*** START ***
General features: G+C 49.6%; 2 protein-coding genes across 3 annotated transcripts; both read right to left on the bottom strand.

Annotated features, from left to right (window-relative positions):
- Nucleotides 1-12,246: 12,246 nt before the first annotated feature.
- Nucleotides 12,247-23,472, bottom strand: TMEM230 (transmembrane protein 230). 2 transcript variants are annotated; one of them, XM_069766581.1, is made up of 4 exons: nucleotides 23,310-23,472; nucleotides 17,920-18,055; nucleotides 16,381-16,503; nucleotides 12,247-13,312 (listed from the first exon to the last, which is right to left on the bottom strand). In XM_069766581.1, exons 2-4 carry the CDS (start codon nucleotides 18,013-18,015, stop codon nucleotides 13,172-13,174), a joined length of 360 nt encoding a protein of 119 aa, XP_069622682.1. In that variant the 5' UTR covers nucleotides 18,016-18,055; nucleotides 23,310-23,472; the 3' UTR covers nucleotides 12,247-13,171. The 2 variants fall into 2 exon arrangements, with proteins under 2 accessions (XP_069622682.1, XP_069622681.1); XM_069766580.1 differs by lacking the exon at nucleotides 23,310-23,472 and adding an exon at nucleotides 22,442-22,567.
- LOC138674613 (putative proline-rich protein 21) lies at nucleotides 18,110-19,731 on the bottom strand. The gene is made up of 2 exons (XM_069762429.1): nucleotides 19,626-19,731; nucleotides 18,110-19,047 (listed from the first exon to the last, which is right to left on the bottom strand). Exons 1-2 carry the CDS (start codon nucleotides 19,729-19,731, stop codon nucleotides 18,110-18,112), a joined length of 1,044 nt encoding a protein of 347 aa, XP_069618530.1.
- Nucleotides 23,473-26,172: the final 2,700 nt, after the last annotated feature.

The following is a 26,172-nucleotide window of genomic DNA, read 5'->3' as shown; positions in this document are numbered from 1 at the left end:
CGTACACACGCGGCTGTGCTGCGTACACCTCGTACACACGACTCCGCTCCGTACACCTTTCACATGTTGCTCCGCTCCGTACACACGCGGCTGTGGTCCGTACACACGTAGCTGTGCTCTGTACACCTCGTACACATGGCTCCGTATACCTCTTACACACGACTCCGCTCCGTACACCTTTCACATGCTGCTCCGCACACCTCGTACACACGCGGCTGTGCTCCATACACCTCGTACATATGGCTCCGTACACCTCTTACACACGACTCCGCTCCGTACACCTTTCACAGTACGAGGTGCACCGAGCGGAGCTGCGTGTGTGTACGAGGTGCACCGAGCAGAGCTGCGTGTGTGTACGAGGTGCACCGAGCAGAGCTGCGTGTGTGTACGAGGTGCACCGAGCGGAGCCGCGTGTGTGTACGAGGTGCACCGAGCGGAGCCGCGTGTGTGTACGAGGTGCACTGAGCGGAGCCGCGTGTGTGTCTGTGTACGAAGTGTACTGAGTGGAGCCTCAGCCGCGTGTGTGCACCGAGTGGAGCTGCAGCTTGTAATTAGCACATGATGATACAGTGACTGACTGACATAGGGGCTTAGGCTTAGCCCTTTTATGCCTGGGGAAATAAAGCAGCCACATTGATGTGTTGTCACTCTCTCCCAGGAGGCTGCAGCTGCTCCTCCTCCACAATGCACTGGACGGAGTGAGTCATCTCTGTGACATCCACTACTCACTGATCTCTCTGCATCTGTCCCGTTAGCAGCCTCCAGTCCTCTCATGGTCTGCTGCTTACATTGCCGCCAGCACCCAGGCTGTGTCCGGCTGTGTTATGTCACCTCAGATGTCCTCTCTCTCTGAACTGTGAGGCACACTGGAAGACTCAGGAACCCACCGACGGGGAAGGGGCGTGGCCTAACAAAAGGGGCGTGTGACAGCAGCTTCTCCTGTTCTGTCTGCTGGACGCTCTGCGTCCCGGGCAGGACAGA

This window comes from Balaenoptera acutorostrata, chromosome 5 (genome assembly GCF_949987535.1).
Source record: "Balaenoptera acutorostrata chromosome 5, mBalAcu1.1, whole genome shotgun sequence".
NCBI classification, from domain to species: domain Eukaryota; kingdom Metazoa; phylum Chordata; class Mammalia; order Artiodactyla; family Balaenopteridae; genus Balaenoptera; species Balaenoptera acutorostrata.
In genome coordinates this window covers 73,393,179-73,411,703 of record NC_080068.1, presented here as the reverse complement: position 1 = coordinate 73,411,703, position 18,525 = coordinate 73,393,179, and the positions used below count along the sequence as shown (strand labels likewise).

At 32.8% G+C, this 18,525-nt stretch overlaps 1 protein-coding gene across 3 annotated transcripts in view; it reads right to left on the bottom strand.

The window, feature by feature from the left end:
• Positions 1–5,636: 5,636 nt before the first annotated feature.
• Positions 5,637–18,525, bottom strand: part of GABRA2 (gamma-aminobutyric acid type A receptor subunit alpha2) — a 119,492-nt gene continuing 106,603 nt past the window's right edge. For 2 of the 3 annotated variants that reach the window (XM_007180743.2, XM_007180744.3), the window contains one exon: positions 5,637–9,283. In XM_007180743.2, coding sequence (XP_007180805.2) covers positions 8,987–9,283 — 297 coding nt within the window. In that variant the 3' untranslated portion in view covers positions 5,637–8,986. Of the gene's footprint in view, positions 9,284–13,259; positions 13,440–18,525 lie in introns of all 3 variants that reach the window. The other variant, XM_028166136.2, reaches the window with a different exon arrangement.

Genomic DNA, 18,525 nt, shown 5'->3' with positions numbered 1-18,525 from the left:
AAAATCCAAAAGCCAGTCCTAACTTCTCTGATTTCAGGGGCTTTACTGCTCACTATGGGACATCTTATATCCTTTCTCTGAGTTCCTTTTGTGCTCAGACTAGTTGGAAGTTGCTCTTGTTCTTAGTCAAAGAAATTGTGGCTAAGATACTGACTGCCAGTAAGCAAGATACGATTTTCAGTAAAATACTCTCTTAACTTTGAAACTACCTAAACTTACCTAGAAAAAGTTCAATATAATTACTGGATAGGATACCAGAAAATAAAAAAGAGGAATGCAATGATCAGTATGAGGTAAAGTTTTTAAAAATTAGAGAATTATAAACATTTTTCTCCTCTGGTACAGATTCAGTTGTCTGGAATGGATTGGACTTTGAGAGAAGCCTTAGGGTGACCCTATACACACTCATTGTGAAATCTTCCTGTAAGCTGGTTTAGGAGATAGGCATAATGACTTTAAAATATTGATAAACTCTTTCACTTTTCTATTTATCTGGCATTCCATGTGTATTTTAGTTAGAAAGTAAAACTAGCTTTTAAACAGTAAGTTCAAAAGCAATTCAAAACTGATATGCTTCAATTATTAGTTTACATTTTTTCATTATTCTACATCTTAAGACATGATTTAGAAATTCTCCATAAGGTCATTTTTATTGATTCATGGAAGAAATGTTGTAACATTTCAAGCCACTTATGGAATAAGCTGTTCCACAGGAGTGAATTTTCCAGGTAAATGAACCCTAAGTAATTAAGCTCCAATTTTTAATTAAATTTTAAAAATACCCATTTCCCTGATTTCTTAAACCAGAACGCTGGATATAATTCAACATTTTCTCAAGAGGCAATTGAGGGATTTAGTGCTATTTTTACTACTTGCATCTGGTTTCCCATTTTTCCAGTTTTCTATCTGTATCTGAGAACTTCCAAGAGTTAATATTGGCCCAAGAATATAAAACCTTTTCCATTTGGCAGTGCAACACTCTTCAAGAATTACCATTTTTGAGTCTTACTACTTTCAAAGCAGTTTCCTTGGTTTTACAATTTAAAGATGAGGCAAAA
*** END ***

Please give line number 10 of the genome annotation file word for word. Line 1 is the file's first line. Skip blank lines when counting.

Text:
Source record: "Balaenoptera acutorostrata chromosome 5, mBalAcu1.1, whole genome shotgun sequence".